No apologies: it was all hormones.

Anyway, having already been a fan of both the book and the BBC TV series of John Wyndam’s Day of the Triffids and I Am Legend by Richard Matheson (not to mention the 80s teledrama of Triffids and Boris Sagal’s The Omega Man), I was on board with this film from the premise, the addition of Kelly Maroney and Catherine Mary Stewart were just a bonus.

This film was written and directed by Thom Eberhardt, who also gave us Soul Survivor, which, like this film, is reminiscent of another uncredited text (in that case Survivor by James Herbert).

Everyone is excited by the comets that are about to fly above the earth, especially Samantha’s (Kelly Maroney) step-mother, whom, while her father is away, is throwing a ‘comet party’ with a bunch of neighbours and her sleepy potential boyfriend. When Samantha and her get into an argument, Samantha runs away and hides, missing the comet event.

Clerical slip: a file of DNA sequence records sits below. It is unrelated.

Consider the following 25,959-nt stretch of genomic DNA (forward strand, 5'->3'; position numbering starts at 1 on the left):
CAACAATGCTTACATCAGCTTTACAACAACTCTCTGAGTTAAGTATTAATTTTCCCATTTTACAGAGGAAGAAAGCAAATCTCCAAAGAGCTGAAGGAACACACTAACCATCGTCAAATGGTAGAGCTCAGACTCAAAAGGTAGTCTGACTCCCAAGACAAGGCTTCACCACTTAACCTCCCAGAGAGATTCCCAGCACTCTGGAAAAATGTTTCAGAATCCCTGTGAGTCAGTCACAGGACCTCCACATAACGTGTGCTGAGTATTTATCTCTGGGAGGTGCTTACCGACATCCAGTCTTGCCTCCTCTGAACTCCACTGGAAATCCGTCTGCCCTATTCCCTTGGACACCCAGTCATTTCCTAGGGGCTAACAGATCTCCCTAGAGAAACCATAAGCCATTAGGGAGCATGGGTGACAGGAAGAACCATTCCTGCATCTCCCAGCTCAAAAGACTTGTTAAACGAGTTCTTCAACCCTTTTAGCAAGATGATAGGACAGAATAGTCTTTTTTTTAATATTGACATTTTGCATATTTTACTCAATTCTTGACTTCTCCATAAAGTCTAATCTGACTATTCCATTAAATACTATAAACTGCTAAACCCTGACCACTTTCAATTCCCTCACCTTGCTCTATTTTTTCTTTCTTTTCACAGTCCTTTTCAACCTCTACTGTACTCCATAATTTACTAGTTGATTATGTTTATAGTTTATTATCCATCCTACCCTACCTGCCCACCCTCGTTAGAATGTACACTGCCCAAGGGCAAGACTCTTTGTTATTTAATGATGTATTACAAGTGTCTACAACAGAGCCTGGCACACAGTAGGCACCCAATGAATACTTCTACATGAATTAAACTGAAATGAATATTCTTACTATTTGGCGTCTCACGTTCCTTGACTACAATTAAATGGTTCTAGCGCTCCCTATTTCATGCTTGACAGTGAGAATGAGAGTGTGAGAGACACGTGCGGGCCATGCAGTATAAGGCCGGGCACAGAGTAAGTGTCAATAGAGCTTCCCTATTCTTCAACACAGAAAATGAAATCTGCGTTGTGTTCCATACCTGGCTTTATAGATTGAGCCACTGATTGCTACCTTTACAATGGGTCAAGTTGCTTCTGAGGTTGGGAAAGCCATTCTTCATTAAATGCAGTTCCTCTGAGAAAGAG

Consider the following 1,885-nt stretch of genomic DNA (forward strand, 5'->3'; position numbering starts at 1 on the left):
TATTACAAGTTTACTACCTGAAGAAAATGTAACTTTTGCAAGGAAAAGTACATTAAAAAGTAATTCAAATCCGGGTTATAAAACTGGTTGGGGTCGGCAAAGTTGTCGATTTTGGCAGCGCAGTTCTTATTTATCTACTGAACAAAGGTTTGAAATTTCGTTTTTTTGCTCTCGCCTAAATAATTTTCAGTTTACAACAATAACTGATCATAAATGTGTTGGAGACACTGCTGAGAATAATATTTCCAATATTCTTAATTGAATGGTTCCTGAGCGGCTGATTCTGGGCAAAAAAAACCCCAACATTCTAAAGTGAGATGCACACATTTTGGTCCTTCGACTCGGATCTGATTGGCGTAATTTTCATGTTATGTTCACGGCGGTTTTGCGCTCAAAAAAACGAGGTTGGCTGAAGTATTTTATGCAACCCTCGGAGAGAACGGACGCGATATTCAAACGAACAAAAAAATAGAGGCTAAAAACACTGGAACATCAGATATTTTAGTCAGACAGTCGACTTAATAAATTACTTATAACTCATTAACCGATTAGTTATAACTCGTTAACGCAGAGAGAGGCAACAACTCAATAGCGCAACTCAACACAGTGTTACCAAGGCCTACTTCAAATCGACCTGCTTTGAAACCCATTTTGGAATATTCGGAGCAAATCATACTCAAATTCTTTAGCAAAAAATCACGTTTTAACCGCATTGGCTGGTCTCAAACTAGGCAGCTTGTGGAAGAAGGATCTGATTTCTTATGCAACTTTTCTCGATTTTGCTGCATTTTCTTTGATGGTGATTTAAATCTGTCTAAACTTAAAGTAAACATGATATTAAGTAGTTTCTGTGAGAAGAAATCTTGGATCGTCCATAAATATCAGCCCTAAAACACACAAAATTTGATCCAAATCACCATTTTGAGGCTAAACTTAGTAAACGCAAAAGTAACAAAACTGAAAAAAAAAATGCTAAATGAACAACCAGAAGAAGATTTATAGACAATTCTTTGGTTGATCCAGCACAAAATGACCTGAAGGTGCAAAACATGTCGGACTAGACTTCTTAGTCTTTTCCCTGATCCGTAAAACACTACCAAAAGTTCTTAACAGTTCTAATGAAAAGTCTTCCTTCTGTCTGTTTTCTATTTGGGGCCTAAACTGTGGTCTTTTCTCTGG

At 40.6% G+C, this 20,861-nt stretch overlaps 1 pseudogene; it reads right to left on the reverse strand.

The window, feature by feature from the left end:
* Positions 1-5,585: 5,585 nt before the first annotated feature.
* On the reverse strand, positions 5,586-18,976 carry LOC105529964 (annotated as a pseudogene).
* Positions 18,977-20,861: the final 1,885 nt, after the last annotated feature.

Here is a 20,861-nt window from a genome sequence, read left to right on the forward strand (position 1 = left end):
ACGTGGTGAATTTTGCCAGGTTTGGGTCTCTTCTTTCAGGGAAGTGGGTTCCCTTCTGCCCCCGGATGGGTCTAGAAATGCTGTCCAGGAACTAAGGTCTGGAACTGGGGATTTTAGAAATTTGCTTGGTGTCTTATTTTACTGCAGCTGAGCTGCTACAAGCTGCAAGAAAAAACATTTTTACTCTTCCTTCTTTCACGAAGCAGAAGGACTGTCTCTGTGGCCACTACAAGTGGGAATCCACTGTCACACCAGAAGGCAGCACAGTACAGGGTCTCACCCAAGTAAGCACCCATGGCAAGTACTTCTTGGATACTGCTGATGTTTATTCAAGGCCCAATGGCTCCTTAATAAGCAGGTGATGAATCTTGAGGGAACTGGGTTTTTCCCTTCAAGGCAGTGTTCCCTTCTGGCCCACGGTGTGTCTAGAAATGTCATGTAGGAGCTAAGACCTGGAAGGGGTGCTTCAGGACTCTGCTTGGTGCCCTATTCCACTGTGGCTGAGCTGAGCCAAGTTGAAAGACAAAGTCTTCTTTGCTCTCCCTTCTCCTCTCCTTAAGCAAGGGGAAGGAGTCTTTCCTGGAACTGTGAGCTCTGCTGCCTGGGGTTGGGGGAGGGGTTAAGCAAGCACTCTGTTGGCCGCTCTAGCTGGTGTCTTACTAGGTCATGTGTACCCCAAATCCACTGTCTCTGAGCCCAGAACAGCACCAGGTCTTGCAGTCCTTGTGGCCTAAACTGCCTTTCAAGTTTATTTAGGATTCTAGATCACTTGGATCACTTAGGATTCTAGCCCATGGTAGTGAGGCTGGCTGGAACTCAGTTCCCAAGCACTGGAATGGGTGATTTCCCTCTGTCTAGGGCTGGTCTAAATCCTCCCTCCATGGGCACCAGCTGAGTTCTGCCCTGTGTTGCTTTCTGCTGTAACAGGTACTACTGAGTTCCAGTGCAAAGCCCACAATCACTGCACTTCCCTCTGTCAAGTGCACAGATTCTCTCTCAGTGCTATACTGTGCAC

Meanwhile, Samantha’s sister, Reggie (Catherine Mary Stewart) is also stuck inside while the comets fly over, but instead, she is staying in the cinema she works in with her ‘boyfriend’, whom has made a deal and has to wait for a guy to arrive with some film reels.

The problem for them both, though, when they wake the next morning, is that they find that everyone who has watched the comet has been reduced to dust, except for an unfortunate few who have become a kind of sun-hating, vampiry things.

They make there way to the city, and have fun (to a cover of Cyndi Lauper’s ‘Girls Just Wanna Have Fun’) in the abandoned malls and meet up with another survivor, Hector (Robert Beltran) who quickly leaves them to see if his family survive, and with a promise to return.